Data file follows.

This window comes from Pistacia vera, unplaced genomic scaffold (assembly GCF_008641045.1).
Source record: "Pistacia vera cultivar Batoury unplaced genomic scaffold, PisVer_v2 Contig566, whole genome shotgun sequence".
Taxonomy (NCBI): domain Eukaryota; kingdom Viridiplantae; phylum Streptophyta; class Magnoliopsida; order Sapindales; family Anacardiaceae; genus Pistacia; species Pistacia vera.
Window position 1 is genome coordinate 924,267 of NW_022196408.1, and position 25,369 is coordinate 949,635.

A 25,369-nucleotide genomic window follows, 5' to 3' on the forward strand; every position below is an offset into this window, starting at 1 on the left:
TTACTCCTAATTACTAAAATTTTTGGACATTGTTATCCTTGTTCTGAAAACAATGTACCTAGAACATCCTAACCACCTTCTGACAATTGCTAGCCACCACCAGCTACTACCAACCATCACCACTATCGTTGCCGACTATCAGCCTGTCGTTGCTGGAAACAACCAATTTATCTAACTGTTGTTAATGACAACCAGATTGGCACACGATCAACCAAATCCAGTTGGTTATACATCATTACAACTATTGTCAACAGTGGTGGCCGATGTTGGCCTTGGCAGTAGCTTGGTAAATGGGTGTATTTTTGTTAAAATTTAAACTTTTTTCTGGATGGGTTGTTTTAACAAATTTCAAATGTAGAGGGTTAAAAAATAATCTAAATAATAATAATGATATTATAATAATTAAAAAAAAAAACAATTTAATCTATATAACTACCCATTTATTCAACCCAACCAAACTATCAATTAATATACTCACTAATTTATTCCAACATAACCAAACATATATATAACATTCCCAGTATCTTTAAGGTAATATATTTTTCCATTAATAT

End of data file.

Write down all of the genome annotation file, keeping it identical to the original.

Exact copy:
This window comes from Pistacia vera, unplaced genomic scaffold (assembly GCF_008641045.1).
Source record: "Pistacia vera cultivar Batoury unplaced genomic scaffold, PisVer_v2 Contig566, whole genome shotgun sequence".
Taxonomy (NCBI): domain Eukaryota; kingdom Viridiplantae; phylum Streptophyta; class Magnoliopsida; order Sapindales; family Anacardiaceae; genus Pistacia; species Pistacia vera.
Window position 1 is genome coordinate 924,267 of NW_022196408.1, and position 25,369 is coordinate 949,635.

A 25,369-nucleotide genomic window follows, 5' to 3' on the forward strand; every position below is an offset into this window, starting at 1 on the left:
TTACTCCTAATTACTAAAATTTTTGGACATTGTTATCCTTGTTCTGAAAACAATGTACCTAGAACATCCTAACCACCTTCTGACAATTGCTAGCCACCACCAGCTACTACCAACCATCACCACTATCGTTGCCGACTATCAGCCTGTCGTTGCTGGAAACAACCAATTTATCTAACTGTTGTTAATGACAACCAGATTGGCACACGATCAACCAAATCCAGTTGGTTATACATCATTACAACTATTGTCAACAGTGGTGGCCGATGTTGGCCTTGGCAGTAGCTTGGTAAATGGGTGTATTTTTGTTAAAATTTAAACTTTTTTCTGGATGGGTTGTTTTAACAAATTTCAAATGTAGAGGGTTAAAAAATAATCTAAATAATAATAATGATATTATAATAATTAAAAAAAAAAACAATTTAATCTATATAACTACCCATTTATTCAACCCAACCAAACTATCAATTAATATACTCACTAATTTATTCCAACATAACCAAACATATATATAACATTCCCAGTATCTTTAAGGTAATATATTTTTCCATTAATAT